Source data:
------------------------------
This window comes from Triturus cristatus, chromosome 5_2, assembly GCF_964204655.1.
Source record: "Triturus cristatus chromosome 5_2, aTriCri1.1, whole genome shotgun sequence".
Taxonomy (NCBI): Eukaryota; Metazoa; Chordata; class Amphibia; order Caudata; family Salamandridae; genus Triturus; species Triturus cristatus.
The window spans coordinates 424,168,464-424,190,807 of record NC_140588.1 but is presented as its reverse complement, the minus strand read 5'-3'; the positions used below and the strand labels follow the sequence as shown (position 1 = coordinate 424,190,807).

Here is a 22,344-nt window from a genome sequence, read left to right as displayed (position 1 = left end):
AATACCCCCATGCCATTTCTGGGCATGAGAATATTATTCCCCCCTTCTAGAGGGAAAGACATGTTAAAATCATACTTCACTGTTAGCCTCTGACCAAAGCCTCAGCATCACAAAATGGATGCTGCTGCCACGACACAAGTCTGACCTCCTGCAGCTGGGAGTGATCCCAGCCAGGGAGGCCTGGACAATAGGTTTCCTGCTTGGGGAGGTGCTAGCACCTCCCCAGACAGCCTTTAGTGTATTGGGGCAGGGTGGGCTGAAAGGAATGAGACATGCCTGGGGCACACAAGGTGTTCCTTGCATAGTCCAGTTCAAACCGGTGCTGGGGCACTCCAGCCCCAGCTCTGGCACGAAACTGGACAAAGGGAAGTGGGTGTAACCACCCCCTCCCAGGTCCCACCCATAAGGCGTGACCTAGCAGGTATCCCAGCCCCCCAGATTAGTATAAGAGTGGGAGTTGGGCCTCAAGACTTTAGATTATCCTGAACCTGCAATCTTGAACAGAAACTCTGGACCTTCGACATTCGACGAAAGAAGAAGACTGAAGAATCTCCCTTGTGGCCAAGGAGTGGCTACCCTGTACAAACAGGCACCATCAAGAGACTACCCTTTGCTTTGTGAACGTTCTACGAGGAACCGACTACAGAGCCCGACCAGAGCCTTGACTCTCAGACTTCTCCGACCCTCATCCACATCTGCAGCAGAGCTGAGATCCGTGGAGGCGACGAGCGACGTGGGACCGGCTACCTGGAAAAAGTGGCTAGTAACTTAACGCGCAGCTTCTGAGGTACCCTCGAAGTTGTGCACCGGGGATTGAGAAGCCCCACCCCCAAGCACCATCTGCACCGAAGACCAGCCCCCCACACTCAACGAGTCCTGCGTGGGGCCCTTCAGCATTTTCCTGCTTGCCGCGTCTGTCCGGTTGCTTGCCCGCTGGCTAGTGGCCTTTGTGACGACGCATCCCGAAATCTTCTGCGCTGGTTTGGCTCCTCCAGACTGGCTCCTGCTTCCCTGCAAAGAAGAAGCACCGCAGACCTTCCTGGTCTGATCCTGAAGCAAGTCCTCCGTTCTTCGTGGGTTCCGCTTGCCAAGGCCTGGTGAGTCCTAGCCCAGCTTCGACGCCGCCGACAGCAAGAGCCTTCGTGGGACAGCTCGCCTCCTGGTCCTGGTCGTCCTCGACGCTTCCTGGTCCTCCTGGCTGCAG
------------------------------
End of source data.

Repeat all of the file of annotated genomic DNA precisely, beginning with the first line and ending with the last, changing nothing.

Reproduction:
This window comes from Triturus cristatus, chromosome 5_2, assembly GCF_964204655.1.
Source record: "Triturus cristatus chromosome 5_2, aTriCri1.1, whole genome shotgun sequence".
Taxonomy (NCBI): Eukaryota; Metazoa; Chordata; class Amphibia; order Caudata; family Salamandridae; genus Triturus; species Triturus cristatus.
The window spans coordinates 424,168,464-424,190,807 of record NC_140588.1 but is presented as its reverse complement, the minus strand read 5'-3'; the positions used below and the strand labels follow the sequence as shown (position 1 = coordinate 424,190,807).

Here is a 22,344-nt window from a genome sequence, read left to right as displayed (position 1 = left end):
AATACCCCCATGCCATTTCTGGGCATGAGAATATTATTCCCCCCTTCTAGAGGGAAAGACATGTTAAAATCATACTTCACTGTTAGCCTCTGACCAAAGCCTCAGCATCACAAAATGGATGCTGCTGCCACGACACAAGTCTGACCTCCTGCAGCTGGGAGTGATCCCAGCCAGGGAGGCCTGGACAATAGGTTTCCTGCTTGGGGAGGTGCTAGCACCTCCCCAGACAGCCTTTAGTGTATTGGGGCAGGGTGGGCTGAAAGGAATGAGACATGCCTGGGGCACACAAGGTGTTCCTTGCATAGTCCAGTTCAAACCGGTGCTGGGGCACTCCAGCCCCAGCTCTGGCACGAAACTGGACAAAGGGAAGTGGGTGTAACCACCCCCTCCCAGGTCCCACCCATAAGGCGTGACCTAGCAGGTATCCCAGCCCCCCAGATTAGTATAAGAGTGGGAGTTGGGCCTCAAGACTTTAGATTATCCTGAACCTGCAATCTTGAACAGAAACTCTGGACCTTCGACATTCGACGAAAGAAGAAGACTGAAGAATCTCCCTTGTGGCCAAGGAGTGGCTACCCTGTACAAACAGGCACCATCAAGAGACTACCCTTTGCTTTGTGAACGTTCTACGAGGAACCGACTACAGAGCCCGACCAGAGCCTTGACTCTCAGACTTCTCCGACCCTCATCCACATCTGCAGCAGAGCTGAGATCCGTGGAGGCGACGAGCGACGTGGGACCGGCTACCTGGAAAAAGTGGCTAGTAACTTAACGCGCAGCTTCTGAGGTACCCTCGAAGTTGTGCACCGGGGATTGAGAAGCCCCACCCCCAAGCACCATCTGCACCGAAGACCAGCCCCCCACACTCAACGAGTCCTGCGTGGGGCCCTTCAGCATTTTCCTGCTTGCCGCGTCTGTCCGGTTGCTTGCCCGCTGGCTAGTGGCCTTTGTGACGACGCATCCCGAAATCTTCTGCGCTGGTTTGGCTCCTCCAGACTGGCTCCTGCTTCCCTGCAAAGAAGAAGCACCGCAGACCTTCCTGGTCTGATCCTGAAGCAAGTCCTCCGTTCTTCGTGGGTTCCGCTTGCCAAGGCCTGGTGAGTCCTAGCCCAGCTTCGACGCCGCCGACAGCAAGAGCCTTCGTGGGACAGCTCGCCTCCTGGTCCTGGTCGTCCTCGACGCTTCCTGGTCCTCCTGGCTGCAG